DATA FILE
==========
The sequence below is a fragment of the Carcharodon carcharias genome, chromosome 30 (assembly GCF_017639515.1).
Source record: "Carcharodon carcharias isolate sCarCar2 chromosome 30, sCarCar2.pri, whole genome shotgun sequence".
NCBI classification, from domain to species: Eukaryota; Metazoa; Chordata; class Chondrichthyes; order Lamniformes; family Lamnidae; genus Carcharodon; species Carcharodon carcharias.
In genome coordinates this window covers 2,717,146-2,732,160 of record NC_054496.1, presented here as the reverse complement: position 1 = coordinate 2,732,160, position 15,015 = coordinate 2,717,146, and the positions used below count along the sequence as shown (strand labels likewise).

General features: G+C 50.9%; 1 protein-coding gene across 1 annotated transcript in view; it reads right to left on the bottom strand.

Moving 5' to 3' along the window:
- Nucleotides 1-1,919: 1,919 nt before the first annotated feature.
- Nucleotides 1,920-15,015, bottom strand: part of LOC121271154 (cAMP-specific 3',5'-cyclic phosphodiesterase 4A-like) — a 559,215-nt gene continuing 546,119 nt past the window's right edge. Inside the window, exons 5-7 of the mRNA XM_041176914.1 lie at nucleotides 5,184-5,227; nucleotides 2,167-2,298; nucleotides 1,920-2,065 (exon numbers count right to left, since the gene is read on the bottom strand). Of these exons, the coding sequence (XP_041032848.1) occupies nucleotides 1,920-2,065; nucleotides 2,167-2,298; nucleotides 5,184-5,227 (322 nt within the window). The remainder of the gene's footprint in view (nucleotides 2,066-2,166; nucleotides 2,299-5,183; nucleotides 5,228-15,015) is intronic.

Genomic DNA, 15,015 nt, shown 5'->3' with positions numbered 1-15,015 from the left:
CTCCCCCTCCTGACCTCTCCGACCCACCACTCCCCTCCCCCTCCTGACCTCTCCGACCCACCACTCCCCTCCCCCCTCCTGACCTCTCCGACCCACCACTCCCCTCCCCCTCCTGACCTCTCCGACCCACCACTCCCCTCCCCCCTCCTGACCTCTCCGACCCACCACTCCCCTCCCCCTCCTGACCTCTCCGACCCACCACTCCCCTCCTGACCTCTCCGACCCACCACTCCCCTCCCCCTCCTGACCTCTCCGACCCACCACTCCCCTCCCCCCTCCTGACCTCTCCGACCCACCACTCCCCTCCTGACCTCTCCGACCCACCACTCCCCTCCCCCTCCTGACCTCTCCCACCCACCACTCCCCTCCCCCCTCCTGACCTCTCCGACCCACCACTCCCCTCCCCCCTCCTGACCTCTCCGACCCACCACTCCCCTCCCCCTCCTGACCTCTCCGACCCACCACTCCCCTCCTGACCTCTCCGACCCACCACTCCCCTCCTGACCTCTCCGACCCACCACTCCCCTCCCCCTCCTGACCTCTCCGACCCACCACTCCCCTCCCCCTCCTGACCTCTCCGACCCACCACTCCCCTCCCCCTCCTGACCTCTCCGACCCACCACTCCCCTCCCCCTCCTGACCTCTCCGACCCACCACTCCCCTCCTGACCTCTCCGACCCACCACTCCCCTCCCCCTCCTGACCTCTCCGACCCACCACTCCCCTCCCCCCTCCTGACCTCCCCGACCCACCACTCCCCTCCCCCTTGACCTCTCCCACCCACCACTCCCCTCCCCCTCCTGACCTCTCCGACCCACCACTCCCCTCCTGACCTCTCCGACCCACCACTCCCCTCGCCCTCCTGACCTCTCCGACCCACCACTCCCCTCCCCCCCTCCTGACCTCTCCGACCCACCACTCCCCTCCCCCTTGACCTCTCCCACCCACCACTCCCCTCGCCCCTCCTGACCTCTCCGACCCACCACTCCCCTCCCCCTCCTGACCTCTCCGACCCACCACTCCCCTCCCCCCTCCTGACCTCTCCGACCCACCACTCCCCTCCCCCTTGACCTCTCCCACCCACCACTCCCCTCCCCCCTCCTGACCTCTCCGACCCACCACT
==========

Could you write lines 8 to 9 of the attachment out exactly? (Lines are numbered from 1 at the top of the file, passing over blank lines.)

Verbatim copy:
- Nucleotides 1,920-15,015, bottom strand: part of LOC121271154 (cAMP-specific 3',5'-cyclic phosphodiesterase 4A-like) — a 559,215-nt gene continuing 546,119 nt past the window's right edge. Inside the window, exons 5-7 of the mRNA XM_041176914.1 lie at nucleotides 5,184-5,227; nucleotides 2,167-2,298; nucleotides 1,920-2,065 (exon numbers count right to left, since the gene is read on the bottom strand). Of these exons, the coding sequence (XP_041032848.1) occupies nucleotides 1,920-2,065; nucleotides 2,167-2,298; nucleotides 5,184-5,227 (322 nt within the window). The remainder of the gene's footprint in view (nucleotides 2,066-2,166; nucleotides 2,299-5,183; nucleotides 5,228-15,015) is intronic.

Genomic DNA, 15,015 nt, shown 5'->3' with positions numbered 1-15,015 from the left: